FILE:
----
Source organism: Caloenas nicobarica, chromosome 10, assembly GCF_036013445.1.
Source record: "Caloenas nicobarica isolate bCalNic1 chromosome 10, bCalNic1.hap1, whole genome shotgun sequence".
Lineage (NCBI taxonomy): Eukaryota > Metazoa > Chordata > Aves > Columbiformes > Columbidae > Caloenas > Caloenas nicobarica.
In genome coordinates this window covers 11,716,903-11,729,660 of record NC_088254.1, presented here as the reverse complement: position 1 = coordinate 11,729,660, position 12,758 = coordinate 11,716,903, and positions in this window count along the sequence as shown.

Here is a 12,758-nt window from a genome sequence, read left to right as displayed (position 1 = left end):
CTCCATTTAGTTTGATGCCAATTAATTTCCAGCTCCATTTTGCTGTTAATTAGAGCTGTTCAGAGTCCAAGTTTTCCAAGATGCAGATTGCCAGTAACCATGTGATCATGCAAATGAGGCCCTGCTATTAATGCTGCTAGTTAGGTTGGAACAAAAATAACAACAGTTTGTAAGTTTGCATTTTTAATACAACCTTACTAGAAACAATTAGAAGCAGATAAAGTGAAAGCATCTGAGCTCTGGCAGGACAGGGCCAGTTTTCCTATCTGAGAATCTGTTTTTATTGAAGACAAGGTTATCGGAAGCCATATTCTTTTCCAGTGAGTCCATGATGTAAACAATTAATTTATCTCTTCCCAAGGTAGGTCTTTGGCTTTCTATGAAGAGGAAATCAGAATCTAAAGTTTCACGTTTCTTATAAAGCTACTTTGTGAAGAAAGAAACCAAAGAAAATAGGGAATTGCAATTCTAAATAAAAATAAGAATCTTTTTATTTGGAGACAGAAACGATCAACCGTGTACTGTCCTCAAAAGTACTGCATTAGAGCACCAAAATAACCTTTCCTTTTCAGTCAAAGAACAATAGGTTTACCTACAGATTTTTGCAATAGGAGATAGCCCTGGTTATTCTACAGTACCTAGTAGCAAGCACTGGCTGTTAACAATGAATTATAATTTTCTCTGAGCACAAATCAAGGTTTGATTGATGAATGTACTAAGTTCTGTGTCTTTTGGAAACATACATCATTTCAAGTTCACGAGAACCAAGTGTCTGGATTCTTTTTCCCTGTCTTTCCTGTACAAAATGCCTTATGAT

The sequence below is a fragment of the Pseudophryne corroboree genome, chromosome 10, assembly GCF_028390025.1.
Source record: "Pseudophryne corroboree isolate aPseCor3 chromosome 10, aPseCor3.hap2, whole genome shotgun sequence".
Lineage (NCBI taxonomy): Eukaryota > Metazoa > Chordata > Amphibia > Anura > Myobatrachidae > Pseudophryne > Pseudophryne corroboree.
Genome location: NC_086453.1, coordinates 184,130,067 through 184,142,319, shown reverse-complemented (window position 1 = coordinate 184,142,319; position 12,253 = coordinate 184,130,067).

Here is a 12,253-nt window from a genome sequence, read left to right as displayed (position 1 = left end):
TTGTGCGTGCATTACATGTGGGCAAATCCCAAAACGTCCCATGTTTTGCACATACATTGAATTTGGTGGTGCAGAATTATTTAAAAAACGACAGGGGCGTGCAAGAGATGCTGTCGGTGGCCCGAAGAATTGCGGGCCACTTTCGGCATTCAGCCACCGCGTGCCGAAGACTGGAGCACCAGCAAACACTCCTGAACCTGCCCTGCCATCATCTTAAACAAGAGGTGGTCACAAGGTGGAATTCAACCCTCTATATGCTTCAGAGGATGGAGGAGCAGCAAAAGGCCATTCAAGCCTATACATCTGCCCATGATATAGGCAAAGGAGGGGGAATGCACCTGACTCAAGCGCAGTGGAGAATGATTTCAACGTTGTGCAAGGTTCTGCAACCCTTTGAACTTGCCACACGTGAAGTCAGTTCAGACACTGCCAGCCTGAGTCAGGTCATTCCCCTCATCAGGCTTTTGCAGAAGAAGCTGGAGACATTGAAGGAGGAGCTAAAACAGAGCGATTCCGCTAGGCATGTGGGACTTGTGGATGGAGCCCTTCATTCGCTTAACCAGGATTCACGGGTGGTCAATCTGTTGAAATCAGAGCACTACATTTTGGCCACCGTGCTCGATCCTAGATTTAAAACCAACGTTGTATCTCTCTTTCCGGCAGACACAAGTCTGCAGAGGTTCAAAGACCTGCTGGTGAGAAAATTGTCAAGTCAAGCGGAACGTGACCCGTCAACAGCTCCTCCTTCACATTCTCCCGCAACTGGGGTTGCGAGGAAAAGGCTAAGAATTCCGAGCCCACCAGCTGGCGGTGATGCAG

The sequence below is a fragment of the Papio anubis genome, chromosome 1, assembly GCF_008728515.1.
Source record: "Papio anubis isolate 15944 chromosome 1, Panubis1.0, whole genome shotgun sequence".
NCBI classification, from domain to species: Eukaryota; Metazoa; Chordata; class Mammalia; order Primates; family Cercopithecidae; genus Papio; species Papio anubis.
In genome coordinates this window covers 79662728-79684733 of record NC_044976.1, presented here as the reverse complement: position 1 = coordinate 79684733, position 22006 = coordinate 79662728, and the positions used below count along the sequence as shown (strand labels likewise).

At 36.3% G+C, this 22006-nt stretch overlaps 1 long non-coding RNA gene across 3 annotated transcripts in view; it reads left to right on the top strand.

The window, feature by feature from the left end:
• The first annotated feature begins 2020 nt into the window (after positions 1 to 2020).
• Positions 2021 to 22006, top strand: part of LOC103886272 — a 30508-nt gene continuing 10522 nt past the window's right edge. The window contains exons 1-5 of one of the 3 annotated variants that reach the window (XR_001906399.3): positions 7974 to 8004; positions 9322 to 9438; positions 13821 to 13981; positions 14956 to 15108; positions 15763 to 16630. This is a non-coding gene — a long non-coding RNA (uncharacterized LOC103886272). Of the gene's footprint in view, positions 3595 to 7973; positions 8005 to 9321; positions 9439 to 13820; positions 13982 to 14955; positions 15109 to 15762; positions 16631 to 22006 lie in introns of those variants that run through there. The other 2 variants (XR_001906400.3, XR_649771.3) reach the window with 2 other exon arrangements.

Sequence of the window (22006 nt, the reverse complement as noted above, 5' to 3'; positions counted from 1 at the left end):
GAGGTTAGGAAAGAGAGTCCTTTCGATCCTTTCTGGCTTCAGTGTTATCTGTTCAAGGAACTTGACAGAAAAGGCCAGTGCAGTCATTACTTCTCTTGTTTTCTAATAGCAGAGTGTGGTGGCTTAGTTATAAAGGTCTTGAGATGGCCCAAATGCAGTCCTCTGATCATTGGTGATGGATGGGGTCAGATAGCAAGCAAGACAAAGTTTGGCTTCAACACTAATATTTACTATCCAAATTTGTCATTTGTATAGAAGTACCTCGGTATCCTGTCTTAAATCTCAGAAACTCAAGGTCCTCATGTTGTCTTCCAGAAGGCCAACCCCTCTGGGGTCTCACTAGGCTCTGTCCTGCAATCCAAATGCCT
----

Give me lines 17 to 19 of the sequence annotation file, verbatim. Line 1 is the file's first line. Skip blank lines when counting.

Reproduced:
At 36.3% G+C, this 22006-nt stretch overlaps 1 long non-coding RNA gene across 3 annotated transcripts in view; it reads left to right on the top strand.

The window, feature by feature from the left end:
• The first annotated feature begins 2020 nt into the window (after positions 1 to 2020).